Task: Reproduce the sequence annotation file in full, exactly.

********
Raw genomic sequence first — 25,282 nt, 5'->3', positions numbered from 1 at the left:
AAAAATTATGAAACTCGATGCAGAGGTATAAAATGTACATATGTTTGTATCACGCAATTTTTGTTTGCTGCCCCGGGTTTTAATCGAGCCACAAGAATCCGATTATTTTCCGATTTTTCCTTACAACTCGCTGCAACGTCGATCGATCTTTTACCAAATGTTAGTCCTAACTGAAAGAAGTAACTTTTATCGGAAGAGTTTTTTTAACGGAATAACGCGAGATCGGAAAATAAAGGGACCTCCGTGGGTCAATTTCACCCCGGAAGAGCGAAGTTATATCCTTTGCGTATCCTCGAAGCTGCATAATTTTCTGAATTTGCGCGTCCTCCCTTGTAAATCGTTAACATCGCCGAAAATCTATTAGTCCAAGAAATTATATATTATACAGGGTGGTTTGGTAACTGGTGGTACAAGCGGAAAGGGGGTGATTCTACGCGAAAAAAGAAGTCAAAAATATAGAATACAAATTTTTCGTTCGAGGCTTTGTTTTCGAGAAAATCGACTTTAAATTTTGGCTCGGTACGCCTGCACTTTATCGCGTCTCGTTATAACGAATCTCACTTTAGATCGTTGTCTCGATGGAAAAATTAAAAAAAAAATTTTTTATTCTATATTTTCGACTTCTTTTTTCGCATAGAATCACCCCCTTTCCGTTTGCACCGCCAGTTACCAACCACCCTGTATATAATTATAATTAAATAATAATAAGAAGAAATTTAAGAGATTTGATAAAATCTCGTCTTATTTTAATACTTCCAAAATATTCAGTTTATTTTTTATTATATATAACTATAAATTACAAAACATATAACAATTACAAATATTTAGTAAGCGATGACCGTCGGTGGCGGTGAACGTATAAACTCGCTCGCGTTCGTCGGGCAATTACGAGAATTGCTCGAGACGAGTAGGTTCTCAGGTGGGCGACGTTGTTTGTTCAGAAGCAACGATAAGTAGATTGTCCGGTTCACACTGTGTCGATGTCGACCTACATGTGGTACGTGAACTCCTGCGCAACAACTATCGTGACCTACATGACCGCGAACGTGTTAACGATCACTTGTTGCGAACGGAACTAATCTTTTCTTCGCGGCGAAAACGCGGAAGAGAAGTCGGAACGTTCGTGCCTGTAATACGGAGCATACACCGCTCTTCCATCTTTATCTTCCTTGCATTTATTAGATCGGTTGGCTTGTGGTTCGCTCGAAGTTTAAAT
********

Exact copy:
Raw genomic sequence first — 25,282 nt, 5'->3', positions numbered from 1 at the left:
AAAAATTATGAAACTCGATGCAGAGGTATAAAATGTACATATGTTTGTATCACGCAATTTTTGTTTGCTGCCCCGGGTTTTAATCGAGCCACAAGAATCCGATTATTTTCCGATTTTTCCTTACAACTCGCTGCAACGTCGATCGATCTTTTACCAAATGTTAGTCCTAACTGAAAGAAGTAACTTTTATCGGAAGAGTTTTTTTAACGGAATAACGCGAGATCGGAAAATAAAGGGACCTCCGTGGGTCAATTTCACCCCGGAAGAGCGAAGTTATATCCTTTGCGTATCCTCGAAGCTGCATAATTTTCTGAATTTGCGCGTCCTCCCTTGTAAATCGTTAACATCGCCGAAAATCTATTAGTCCAAGAAATTATATATTATACAGGGTGGTTTGGTAACTGGTGGTACAAGCGGAAAGGGGGTGATTCTACGCGAAAAAAGAAGTCAAAAATATAGAATACAAATTTTTCGTTCGAGGCTTTGTTTTCGAGAAAATCGACTTTAAATTTTGGCTCGGTACGCCTGCACTTTATCGCGTCTCGTTATAACGAATCTCACTTTAGATCGTTGTCTCGATGGAAAAATTAAAAAAAAAATTTTTTATTCTATATTTTCGACTTCTTTTTTCGCATAGAATCACCCCCTTTCCGTTTGCACCGCCAGTTACCAACCACCCTGTATATAATTATAATTAAATAATAATAAGAAGAAATTTAAGAGATTTGATAAAATCTCGTCTTATTTTAATACTTCCAAAATATTCAGTTTATTTTTTATTATATATAACTATAAATTACAAAACATATAACAATTACAAATATTTAGTAAGCGATGACCGTCGGTGGCGGTGAACGTATAAACTCGCTCGCGTTCGTCGGGCAATTACGAGAATTGCTCGAGACGAGTAGGTTCTCAGGTGGGCGACGTTGTTTGTTCAGAAGCAACGATAAGTAGATTGTCCGGTTCACACTGTGTCGATGTCGACCTACATGTGGTACGTGAACTCCTGCGCAACAACTATCGTGACCTACATGACCGCGAACGTGTTAACGATCACTTGTTGCGAACGGAACTAATCTTTTCTTCGCGGCGAAAACGCGGAAGAGAAGTCGGAACGTTCGTGCCTGTAATACGGAGCATACACCGCTCTTCCATCTTTATCTTCCTTGCATTTATTAGATCGGTTGGCTTGTGGTTCGCTCGAAGTTTAAAT